Primer: Basel III Endgame Impact on Consumer Lending

2nd Order Solutions
10 min readApr 2, 2024

Authors: Mikhal Ben-Joseph, Mara Albaugh, and Scott Barton

On March 6th, Federal Reserve Chair Jerome Powell confirmed that “broad and material” changes will be made to the current U.S. proposal for Basel III Endgame. This primer provides background on the original proposal — which would have significantly changed how most large banks calculate their capital requirements — and highlights a select number of key components that lenders should be aware of moving forward.

Background and Global Context of the American Proposal for Basel III Endgame

Large American financial institutions had been preparing for a July 2025 launch of an American version of “Basel III Endgame,” the latest capital framework established by the Basel Committee on Banking Supervision (BCBS).

Origins of the Proposal

The BCBS is the primary international forum for banking regulation and supervision, comprised of representatives from the central banks and regulatory bodies of internationally significant economies. Towards its goal of promoting stability in the international banking arena, and especially after the 2008–2009 financial crisis, BCBS has been iterating on a comprehensive regulatory capital framework to be implemented by all its member nations.

Between 2017 and 2019, it completed a version of these regulations with a colloquial nickname that reflected the rule makers’ finalizing intent: “Basel III Endgame.”

“Gold-Plating” Basel III

Basel III Endgame (B3E) is the framework at the heart of the latest proposed Regulatory Capital Rule for Large Banking Organizations (hereon, “proposal”) for the US. The proposal was produced in a joint effort by the Federal Reserve, FDIC, and OCC to reflect the enhanced risk mitigation policies of B3E.

However, the American proposal intensified many of the regulations set forth in the international version, partially in response to the three large American bank failures (see pg. 3) that occurred during its drafting in 2023. Critics called this augmented restrictiveness “gold-plating.”

While this “gold-plating” may be beneficial in mitigating the systemic risks uniquely posed by American banks, it potentially allows international banks to undercut their American peers and is one of the major concerns of the proposal’s opponents.

Two other major concerns with this proposal are the reduction of regulatory tailoring for certain large banks and the potential constraining of credit for marginal consumers due to increased lending costs. A few of the most pertinent changes related to these concerns, but not a comprehensive compilation, comprise the remainder of this post.

Key Changes to the Capital Ratio Calculation for Lenders

While the proposal would not change most of the capital ratio requirements directly, it would significantly affect the definitions and methodologies used to calculate the ratio.

Formula to calculate capital ratio

There are several types of capital metrics applicable to large banks in the US, and the proposal leaves most of the numerical requirements wholly unchanged. However, the proposal does substantially redefine the component parts of the calculation. The key changes detailed below are organized into two main sections based on whether their primary impact is in the numerator or denominator of the capital ratio.

What Counts as Capital — Reduction of Tailoring

Tailoring is a strategy wherein each bank is subject to regulations that are proportionate to the risk it faces and poses to the rest of the system.

Under the Enhanced Prudential Regime Categories, banks are split into four groups based on their size and systemic importance. In the proposal, many rules which formerly applied only to the largest banks (Category I and II) would now apply to all banks with greater than $100 billion in assets (Categories I-IV). This move would subject regional banks that exist in a few American states to the same regulations that the largest financial institutions in the world — global systemically important banks (GSIBs) — grapple with. Critics argue this reduction of tailoring may skirt congressional mandates and be unfair.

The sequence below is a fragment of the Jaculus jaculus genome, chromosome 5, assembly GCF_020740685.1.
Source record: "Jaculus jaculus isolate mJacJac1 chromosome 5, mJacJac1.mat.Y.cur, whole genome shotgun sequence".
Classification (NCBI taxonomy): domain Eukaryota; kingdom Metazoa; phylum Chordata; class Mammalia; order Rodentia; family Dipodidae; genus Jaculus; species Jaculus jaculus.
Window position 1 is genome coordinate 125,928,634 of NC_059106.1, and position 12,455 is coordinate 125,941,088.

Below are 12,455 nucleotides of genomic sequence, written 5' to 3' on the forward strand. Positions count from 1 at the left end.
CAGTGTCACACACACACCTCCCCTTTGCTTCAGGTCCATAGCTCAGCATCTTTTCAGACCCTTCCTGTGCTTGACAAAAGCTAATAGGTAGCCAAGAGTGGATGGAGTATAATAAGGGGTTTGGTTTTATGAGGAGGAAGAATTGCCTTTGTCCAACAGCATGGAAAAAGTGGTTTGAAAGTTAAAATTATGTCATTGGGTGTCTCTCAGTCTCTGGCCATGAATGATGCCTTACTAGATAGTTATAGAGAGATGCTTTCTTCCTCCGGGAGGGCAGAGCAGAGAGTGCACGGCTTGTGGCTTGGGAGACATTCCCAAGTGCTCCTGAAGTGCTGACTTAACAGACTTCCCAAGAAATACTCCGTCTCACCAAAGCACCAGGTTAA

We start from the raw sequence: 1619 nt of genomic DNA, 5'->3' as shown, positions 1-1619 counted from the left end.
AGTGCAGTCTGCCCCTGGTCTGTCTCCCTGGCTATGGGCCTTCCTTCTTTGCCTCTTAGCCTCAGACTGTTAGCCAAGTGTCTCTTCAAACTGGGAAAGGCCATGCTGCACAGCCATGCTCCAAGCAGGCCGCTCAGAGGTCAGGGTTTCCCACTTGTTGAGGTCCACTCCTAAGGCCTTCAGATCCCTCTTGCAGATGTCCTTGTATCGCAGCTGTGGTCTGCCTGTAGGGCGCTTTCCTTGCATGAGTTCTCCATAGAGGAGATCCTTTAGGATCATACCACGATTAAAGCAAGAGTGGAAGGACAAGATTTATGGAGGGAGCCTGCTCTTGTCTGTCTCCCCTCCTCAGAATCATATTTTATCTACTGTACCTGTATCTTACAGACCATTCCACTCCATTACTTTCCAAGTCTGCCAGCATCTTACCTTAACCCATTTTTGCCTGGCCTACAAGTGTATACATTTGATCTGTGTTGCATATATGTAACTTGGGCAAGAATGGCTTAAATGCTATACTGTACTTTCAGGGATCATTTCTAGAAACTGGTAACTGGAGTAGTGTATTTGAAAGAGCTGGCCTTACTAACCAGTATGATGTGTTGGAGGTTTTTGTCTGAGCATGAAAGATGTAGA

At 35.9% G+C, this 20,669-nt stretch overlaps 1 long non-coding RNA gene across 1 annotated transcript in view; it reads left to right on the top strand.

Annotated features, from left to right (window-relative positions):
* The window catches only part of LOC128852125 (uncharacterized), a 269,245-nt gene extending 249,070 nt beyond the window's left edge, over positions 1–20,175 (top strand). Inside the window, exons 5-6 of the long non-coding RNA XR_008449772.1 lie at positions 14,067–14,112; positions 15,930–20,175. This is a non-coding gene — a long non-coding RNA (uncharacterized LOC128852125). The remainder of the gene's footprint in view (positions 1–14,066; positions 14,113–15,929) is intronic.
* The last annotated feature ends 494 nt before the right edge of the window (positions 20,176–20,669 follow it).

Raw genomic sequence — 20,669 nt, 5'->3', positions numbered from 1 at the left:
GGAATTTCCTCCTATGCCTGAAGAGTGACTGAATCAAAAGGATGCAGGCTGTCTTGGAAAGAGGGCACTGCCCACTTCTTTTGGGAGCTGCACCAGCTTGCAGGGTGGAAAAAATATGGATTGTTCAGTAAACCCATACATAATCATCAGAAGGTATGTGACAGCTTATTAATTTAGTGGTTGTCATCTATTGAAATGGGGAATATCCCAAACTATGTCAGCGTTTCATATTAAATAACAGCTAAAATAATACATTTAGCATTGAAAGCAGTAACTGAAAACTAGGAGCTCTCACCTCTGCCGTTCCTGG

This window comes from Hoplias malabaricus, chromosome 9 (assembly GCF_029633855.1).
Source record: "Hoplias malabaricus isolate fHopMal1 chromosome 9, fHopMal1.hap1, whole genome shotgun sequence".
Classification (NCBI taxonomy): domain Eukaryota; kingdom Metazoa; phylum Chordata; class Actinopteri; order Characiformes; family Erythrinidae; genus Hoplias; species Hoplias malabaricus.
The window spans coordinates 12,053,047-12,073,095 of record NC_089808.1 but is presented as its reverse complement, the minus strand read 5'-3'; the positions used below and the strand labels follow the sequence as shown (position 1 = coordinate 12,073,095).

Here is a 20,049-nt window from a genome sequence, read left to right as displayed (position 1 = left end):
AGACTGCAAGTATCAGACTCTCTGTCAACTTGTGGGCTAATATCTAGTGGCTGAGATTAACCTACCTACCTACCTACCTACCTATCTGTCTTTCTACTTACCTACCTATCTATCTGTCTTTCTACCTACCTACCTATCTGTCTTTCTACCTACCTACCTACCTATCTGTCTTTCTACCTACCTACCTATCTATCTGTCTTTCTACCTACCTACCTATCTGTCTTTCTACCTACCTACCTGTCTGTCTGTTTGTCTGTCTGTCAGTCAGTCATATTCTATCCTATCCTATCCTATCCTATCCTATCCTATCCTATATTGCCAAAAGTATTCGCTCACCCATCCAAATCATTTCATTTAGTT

Enhanced prudential regime (EPR) categories (Source: 2OS Internal, Federal Reserve)

(1) Unrealized Gains and Losses

One of the most significant proposed tailoring changes was the elimination of a policy called the Accumulated Other Comprehensive Income (AOCI) opt-out (see pg. 9). This opt-out filter has allowed Category III and IV banks to avoid including certain unrealized gains and losses from their trading book in their Common Equity Tier 1 (CET1) capital, effectively shielding their capital war chest from fluctuations in the value of Available-for-Sale (AFS) securities. While the AOCI opt-out has been controversial since its initial implementation in 2013, the removal of this filter in the recent American proposal might have been inspired by the drastic unrealized losses that hastened the fall of Silicon Valley Bank in 2023. It’s worth noting, however, that the new policy would not have changed requirements surrounding the category of securities (Held-to-Maturity, or HTM) that were most influential in the SVB spiral.

If included in the final rule, the elimination of the AOCI opt-out would add volatility to the capital requirements for Category III and IV banks. Depending on its trading portfolio performance, the inclusion of AOCI could increase or decrease CET1 totals in any given period for a bank. This may incentivize some banks to explore reclassifying their AFS securities as HTM, a strategy that could help circumvent some of the fluctuations but comes with its own challenges (see pg. 9) and precautions.

(2) Less of a Bank’s “Hard to Calculate” Assets

The American B3E proposal included a variety of edits to the ways that certain “intangible and higher-risk” assets (see pg. 64036) are included in the capital summation for Category III and IV banks. The rationale for these changes is that certain assets have capital values that are hard to gauge, especially in stressful market conditions. By reducing the extra allowances that Category III and IV banks have for these assets, the proposal aligns all the large banks with capital standards that more closely reflect the riskiness of the assets rather than that of the institutions.

Unrealizable temporary deferred tax assets, mortgage servicing assets, and investments in the capital of other unconsolidated financial institutions are a few of the main instruments that would be affected by the proposal. Whereas Category III and IV banks can currently maintain up to 25% of their CET1 capital requirements in any of these categories, under the proposal this threshold would drop (see page 64036–7) to 10% in alignment with the rules for Category I and II banks. A variety of other assets would see similar reductions in their threshold deductions for regulatory capital, such as minority interest and certain unsecured debt instruments.